How Web Design Affects Perceptions of Your Brand

Is your web design hurting your brand? Did you even know that the layout, design and aesthetics of your website have an effect on your brand image? Believe it or not, they do.

These days even the low-end and budget-friendly smartphones can display advanced web pages just fine. That means, if you’re website isn’t visually appealing, professional or trendy, your customers are going to know it. In fact, in many cases customers will take their business elsewhere after coming across an outdated or poorly designed website. After all, if you can’t spend a little extra to get your website looking nice, what does that say about your company?

We’re going to take a look at some ways – good and bad – that web design can alter the general perception of your brand.

How Web Design Affects your Brand

There are tons of vital elements to a successful web design, so many that if we were to discuss every one, we’d need dozens – if not hundreds – of pages. We’re just going to keep it simple and discuss the most important ones that have a significant impact on your brand image.


Have you ever been to a website that incurred painfully long loading times? Have you ever been shopping on a site online only to become frustrated with the checkout system? Do you ever run across those sites that throw 40,000 pop-ups at you to register while you’re trying to read an article?

All of these things affect the usability of your website. To put it bluntly: you don’t want any of the situations described above to happen on your own site. You do not want to frustrate, hamper or harass your customers.

Especially when it comes to offering a mobile friendly or responsive version of your site, you want to keep user interaction as minimal as possible. Of course, your visitors are going to have to interact with different navigation elements, options and buttons – that’s not the point. If the usability of your website is low, and you are continuously causing your visitors and customers grief, it is going to impact your brand image negatively.

It’s the same thing as if customers were to run into an issue in a brick-and-mortar store. The more problems they have, the less likely they are to return. Furthermore, they’re more apt to speak ill of your company or brand when they have a bad experience.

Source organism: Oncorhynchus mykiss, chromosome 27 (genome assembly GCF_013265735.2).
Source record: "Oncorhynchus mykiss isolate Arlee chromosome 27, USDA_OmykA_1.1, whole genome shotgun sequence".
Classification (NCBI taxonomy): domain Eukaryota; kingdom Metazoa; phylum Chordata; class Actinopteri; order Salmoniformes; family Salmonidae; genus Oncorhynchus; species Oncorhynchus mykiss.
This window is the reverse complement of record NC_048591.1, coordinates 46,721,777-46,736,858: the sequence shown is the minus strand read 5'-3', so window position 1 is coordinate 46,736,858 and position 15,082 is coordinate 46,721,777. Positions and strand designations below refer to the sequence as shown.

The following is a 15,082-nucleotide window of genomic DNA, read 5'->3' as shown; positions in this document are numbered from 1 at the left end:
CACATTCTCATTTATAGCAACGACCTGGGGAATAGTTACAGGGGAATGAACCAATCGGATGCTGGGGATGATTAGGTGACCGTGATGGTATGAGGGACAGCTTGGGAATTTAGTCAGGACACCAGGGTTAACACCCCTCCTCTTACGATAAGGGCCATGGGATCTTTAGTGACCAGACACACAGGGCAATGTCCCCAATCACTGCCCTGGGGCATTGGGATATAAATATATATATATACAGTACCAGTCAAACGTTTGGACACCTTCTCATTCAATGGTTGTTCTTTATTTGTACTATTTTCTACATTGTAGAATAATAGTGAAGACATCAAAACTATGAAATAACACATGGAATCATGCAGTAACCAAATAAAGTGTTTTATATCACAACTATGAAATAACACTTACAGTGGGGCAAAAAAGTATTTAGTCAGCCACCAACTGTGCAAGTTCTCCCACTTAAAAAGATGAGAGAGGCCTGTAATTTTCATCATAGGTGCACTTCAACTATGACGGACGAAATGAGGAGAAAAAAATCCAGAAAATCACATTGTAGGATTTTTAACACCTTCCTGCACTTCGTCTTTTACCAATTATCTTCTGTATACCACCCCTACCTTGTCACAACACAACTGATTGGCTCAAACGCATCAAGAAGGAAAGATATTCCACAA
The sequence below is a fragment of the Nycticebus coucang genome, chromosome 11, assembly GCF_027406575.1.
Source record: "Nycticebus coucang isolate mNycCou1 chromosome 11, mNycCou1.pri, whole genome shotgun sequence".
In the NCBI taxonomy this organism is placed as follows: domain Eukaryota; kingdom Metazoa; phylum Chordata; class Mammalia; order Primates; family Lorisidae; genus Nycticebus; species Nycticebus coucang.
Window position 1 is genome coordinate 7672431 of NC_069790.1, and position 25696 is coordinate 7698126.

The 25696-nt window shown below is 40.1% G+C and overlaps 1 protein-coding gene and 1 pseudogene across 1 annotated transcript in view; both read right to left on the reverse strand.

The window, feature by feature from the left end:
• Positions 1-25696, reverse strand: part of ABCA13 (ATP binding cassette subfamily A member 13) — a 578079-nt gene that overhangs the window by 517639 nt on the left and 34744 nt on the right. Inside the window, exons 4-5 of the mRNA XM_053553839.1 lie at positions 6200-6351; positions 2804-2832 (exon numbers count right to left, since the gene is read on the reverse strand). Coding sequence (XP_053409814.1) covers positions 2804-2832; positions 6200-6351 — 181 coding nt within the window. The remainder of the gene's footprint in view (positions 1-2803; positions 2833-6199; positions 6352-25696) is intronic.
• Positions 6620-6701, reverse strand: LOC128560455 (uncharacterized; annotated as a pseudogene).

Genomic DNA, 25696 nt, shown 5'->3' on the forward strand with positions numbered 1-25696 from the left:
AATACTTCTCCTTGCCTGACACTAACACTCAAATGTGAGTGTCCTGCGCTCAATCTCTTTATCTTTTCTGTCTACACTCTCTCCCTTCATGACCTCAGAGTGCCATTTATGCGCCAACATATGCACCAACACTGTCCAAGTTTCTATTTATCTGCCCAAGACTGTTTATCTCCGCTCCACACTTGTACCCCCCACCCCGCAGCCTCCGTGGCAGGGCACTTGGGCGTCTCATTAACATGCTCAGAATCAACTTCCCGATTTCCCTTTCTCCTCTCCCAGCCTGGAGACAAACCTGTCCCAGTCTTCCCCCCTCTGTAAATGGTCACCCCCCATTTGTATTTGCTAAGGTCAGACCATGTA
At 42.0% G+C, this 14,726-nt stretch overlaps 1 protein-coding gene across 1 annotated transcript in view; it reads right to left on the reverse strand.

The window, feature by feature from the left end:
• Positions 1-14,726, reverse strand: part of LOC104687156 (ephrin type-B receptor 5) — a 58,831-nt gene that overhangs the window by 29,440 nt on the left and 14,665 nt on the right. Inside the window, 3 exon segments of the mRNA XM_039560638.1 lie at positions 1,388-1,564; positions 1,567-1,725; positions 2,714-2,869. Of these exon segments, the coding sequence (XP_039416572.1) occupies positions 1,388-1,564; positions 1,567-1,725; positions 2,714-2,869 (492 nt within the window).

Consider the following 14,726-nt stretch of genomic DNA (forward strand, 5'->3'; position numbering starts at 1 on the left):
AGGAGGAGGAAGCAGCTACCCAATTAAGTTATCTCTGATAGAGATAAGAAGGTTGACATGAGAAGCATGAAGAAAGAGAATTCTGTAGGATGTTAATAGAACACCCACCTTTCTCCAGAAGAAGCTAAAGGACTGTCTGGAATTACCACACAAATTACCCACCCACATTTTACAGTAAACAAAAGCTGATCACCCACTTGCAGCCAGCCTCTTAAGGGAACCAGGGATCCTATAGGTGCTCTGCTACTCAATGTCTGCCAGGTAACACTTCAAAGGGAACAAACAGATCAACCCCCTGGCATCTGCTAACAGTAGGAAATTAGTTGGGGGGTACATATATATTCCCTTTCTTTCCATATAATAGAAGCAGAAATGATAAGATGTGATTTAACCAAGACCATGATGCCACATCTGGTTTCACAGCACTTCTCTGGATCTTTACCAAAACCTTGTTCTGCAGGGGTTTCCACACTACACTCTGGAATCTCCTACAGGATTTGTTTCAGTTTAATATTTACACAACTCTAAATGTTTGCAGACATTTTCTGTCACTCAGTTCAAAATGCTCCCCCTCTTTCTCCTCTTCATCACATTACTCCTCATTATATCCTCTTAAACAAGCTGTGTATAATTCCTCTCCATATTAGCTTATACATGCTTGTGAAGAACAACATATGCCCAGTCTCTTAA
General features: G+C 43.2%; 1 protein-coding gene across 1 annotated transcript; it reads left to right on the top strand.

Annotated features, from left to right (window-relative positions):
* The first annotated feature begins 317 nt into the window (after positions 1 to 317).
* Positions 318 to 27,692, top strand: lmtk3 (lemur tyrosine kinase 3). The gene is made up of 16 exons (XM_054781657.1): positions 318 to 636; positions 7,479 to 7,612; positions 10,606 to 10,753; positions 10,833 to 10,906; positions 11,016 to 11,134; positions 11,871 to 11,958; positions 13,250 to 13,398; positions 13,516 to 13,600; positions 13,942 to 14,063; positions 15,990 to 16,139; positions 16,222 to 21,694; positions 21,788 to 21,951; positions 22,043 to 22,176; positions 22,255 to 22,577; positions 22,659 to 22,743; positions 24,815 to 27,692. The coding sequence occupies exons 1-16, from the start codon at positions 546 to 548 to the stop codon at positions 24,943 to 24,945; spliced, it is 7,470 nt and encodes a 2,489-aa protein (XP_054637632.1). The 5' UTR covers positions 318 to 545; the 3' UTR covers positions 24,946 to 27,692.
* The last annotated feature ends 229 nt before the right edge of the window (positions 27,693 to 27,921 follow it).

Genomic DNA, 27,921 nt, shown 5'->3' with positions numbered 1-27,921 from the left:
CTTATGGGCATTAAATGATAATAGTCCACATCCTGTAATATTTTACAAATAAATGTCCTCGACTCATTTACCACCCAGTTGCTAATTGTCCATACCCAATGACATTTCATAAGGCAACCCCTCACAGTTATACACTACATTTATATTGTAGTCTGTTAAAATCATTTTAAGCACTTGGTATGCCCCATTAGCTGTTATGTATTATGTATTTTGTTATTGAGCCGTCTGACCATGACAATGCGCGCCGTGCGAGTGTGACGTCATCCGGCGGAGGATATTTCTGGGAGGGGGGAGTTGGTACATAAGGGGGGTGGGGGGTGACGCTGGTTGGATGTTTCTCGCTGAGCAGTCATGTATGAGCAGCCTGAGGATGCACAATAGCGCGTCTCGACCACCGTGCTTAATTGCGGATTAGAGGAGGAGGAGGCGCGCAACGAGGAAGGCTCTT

Content at the Forefront

One mistake that web designers sometimes make, is they add content to a site after the initial layout and elements have been placed. This is bad, especially for content heavy sites like news providers, publications or blogs. Depending on what kind of typography and fonts you decide to use, various elements can interfere with the content causing distractions or flat out masking it.

For example, if you throw a full-featured background on your site, the colors in the image might make your fonts difficult to see. In some cases, the image may not even match your content, or in a worst case scenario may even contradict it.

The point here is that your customers are coming to your site to view your content and products. Sure, design is extremely important but that doesn’t mean your content should take a backseat. The best way to combat this problem is to create most of your content in advance and put it in place in the initial phase of the design process.

Take a look at this site, and you’ll notice right away that their content takes center stage. All the different page elements, fonts and colors have been tailored to match the content or at the very least show it off. There are no distractions, no background elements to interfere with the fonts and the flow is seamless – that is viewers can just progress naturally as they consume the content. That is exactly how design should work.

If your customers are finding it difficult to access or view your content, then they’re not going to stick around and they’re definitely not going to come back. The content is the meat of the site. If you can’t access it, then there’s no reason to be there, plain and simple. In addition, it just makes your brand look sloppy and unprepared.

Responsive and Mobile Friendly

Nearly everyone carries a smartphone, and you better believe they use it to browse the web. If a visitor doesn’t have the same experience on their mobile device as they do on a desktop, they’re not going to be happy. Worse yet, if they can’t even access your website from a mobile device, you are going to lose a lot of business.

The best practice is to employ a responsive design, which means it can adapt to the device the user is browsing on – regardless of screen size. Some web designers still develop an entirely separate mobile site using a sub-domain. We definitely recommend going with a responsive design over a separate site, but make sure you have at least one of those handy for your customers.

If you do not offer a mobile friendly version of your website – which offers customers the freedom to do as they please on the go – they are going to see your brand as outdated as your web design strategy. It gives the impression that you are not on top of current trends, but more importantly that you care little about your customers.

Successful Web Design is Integral to Brand Image

These are just a few ways that web design can affect brand image, but you can clearly see how influential the process is. Next time you put a site together – or the next time you redesign your site – keep these things in mind. Better yet, always be sure to stay on top of your site and keep it user-friendly, responsive and up to date.